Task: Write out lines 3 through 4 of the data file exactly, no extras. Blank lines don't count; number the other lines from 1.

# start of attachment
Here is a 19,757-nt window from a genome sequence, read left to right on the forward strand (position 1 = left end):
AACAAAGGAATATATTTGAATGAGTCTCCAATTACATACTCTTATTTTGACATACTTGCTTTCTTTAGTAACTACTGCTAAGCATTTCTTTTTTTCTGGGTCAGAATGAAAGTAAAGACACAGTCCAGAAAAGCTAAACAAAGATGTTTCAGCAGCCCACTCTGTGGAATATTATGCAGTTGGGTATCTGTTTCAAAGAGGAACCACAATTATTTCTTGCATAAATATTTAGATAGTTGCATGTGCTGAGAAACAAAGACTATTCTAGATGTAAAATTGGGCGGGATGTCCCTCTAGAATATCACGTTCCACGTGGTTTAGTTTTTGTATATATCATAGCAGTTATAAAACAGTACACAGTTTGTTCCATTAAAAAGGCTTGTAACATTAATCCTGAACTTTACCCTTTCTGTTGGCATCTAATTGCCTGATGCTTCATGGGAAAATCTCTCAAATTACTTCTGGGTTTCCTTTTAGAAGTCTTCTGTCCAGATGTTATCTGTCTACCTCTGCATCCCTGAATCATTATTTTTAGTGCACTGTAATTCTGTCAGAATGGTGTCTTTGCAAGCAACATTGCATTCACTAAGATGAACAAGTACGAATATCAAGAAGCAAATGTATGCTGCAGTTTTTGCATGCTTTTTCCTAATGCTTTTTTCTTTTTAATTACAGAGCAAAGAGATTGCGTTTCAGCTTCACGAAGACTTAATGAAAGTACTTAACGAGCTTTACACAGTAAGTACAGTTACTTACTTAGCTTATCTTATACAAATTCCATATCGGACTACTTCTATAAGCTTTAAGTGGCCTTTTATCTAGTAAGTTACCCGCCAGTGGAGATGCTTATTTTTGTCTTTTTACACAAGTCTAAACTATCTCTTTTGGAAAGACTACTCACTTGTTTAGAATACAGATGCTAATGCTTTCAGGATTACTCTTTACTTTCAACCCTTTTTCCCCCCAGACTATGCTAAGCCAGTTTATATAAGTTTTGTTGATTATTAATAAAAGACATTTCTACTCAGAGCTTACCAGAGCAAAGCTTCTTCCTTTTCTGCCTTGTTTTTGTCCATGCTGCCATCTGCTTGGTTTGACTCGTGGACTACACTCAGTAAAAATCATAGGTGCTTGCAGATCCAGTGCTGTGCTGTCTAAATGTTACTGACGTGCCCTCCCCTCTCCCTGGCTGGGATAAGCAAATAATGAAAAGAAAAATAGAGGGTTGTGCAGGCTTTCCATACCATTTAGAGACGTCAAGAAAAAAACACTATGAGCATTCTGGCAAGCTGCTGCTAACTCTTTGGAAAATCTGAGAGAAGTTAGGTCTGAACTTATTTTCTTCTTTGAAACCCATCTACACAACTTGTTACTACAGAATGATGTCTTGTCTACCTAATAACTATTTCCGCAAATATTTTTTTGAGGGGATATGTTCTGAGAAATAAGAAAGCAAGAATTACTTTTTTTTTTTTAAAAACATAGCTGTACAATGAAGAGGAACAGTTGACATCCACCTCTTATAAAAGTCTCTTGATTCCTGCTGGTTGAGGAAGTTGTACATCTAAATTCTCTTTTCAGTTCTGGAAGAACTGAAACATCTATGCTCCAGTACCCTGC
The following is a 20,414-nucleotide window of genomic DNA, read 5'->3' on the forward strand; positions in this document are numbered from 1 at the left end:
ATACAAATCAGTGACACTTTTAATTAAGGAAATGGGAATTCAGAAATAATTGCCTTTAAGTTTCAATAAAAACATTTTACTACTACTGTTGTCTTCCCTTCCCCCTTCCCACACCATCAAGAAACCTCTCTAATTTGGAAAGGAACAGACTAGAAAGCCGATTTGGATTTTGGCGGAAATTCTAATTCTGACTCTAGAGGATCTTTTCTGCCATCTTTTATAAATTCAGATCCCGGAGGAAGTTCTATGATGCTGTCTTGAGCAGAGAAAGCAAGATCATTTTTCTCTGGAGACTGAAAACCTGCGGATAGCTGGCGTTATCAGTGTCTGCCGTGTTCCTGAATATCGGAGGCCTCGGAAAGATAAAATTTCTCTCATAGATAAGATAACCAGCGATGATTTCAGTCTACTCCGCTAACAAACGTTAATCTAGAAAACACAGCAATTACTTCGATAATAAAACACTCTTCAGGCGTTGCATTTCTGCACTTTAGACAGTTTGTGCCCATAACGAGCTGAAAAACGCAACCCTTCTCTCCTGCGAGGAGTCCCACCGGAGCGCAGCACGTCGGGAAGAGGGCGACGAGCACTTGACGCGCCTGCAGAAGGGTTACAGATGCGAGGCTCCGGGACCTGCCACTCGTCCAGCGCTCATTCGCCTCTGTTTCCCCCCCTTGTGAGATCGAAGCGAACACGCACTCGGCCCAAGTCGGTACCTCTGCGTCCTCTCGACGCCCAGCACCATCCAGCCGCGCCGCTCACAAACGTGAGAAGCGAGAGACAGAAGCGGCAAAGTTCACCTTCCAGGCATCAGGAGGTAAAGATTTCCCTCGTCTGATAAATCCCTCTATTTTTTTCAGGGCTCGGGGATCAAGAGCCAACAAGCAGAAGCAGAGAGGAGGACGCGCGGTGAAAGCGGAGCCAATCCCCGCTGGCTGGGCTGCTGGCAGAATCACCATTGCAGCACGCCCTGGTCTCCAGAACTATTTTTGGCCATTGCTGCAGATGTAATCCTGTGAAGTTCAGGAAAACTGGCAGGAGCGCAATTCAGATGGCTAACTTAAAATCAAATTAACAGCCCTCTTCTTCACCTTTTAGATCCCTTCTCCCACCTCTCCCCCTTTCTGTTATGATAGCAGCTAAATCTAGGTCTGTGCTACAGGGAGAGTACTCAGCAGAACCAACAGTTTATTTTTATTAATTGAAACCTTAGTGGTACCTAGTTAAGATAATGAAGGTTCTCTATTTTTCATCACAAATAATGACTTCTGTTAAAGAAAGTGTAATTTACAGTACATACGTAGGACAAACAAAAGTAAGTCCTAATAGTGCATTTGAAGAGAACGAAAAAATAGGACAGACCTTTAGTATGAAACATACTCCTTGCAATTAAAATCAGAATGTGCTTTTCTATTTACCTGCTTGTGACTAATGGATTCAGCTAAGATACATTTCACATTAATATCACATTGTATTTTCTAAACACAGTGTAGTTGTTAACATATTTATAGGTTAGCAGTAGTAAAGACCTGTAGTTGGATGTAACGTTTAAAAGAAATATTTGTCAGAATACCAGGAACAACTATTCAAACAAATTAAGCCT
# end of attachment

The following is a 20,414-nucleotide window of genomic DNA, read 5'->3' on the forward strand; positions in this document are numbered from 1 at the left end:
ATACAAATCAGTGACACTTTTAATTAAGGAAATGGGAATTCAGAAATAATTGCCTTTAAGTTTCAATAAAAACATTTTACTACTACTGTTGTCTTCCCTTCCCCCTTCCCACACCATCAAGAAACCTCTCTAATTTGGAAAGGAACAGACTAGAAAGCCGATTTGGATTTTGGCGGAAATTCTAATTCTGACTCTAGAGGATCTTTTCTGCCATCTTTTATAAATTCAGATCCCGGAGGAAGTTCTATGATGCTGTCTTGAGCAGAGAAAGCAAGATCATTTTTCTCTGGAGACTGAAAACCTGCGGATAGCTGGCGTTATCAGTGTCTGCCGTGTTCCTGAATATCGGAGGCCTCGGAAAGATAAAATTTCTCTCATAGATAAGATAACCAGCGATGATTTCAGTCTACTCCGCTAACAAACGTTAATCTAGAAAACACAGCAATTACTTCGATAATAAAACACTCTTCAGGCGTTGCATTTCTGCACTTTAGACAGTTTGTGCCCATAACGAGCTGAAAAACGCAACCCTTCTCTCCTGCGAGGAGTCCCACCGGAGCGCAGCACGTCGGGAAGAGGGCGACGAGCACTTGACGCGCCTGCAGAAGGGTTACAGATGCGAGGCTCCGGGACCTGCCACTCGTCCAGCGCTCATTCGCCTCTGTTTCCCCCCCTTGTGAGATCGAAGCGAACACGCACTCGGCCCAAGTCGGTACCTCTGCGTCCTCTCGACGCCCAGCACCATCCAGCCGCGCCGCTCACAAACGTGAGAAGCGAGAGACAGAAGCGGCAAAGTTCACCTTCCAGGCATCAGGAGGTAAAGATTTCCCTCGTCTGATAAATCCCTCTATTTTTTTCAGGGCTCGGGGATCAAGAGCCAACAAGCAGAAGCAGAGAGGAGGACGCGCGGTGAAAGCGGAGCCAATCCCCGCTGGCTGGGCTGCTGGCAGAATCACCATTGCAGCACGCCCTGGTCTCCAGAACTATTTTTGGCCATTGCTGCAGATGTAATCCTGTGAAGTTCAGGAAAACTGGCAGGAGCGCAATTCAGATGGCTAACTTAAAATCAAATTAACAGCCCTCTTCTTCACCTTTTAGATCCCTTCTCCCACCTCTCCCCCTTTCTGTTATGATAGCAGCTAAATCTAGGTCTGTGCTACAGGGAGAGTACTCAGCAGAACCAACAGTTTATTTTTATTAATTGAAACCTTAGTGGTACCTAGTTAAGATAATGAAGGTTCTCTATTTTTCATCACAAATAATGACTTCTGTTAAAGAAAGTGTAATTTACAGTACATACGTAGGACAAACAAAAGTAAGTCCTAATAGTGCATTTGAAGAGAACGAAAAAATAGGACAGACCTTTAGTATGAAACATACTCCTTGCAATTAAAATCAGAATGTGCTTTTCTATTTACCTGCTTGTGACTAATGGATTCAGCTAAGATACATTTCACATTAATATCACATTGTATTTTCTAAACACAGTGTAGTTGTTAACATATTTATAGGTTAGCAGTAGTAAAGACCTGTAGTTGGATGTAACGTTTAAAAGAAATATTTGTCAGAATACCAGGAACAACTATTCAAACAAATTAAGCCT